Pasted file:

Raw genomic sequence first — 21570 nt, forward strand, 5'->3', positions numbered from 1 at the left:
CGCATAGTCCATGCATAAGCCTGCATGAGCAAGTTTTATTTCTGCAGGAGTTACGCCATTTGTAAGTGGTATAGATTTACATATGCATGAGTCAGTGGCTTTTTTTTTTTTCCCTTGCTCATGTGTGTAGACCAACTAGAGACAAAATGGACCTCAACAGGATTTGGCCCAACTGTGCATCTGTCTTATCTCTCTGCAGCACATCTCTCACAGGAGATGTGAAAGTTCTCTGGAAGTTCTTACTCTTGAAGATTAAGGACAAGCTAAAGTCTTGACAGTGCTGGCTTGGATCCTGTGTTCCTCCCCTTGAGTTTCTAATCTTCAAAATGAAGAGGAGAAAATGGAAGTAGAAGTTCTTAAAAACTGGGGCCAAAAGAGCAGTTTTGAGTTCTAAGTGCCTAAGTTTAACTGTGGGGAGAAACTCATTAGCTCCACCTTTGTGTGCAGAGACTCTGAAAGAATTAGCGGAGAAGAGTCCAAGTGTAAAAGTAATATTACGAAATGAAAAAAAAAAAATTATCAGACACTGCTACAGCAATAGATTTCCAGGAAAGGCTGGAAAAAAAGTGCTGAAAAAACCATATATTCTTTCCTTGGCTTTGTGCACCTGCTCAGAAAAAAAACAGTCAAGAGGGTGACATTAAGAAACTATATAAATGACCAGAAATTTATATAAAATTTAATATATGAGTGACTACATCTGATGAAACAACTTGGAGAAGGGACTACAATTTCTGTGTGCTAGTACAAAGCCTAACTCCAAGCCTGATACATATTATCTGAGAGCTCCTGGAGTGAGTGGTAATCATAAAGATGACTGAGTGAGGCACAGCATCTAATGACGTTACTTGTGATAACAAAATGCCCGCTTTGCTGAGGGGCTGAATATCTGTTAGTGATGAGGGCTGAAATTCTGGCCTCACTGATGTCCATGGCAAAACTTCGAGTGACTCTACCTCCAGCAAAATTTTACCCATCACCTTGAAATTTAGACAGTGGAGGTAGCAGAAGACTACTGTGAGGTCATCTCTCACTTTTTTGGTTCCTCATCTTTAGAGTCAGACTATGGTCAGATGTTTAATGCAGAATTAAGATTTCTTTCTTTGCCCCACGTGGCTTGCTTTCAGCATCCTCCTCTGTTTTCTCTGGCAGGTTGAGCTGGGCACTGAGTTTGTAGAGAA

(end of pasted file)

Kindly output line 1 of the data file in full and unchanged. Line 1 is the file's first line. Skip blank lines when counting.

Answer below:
Raw genomic sequence first — 21570 nt, forward strand, 5'->3', positions numbered from 1 at the left: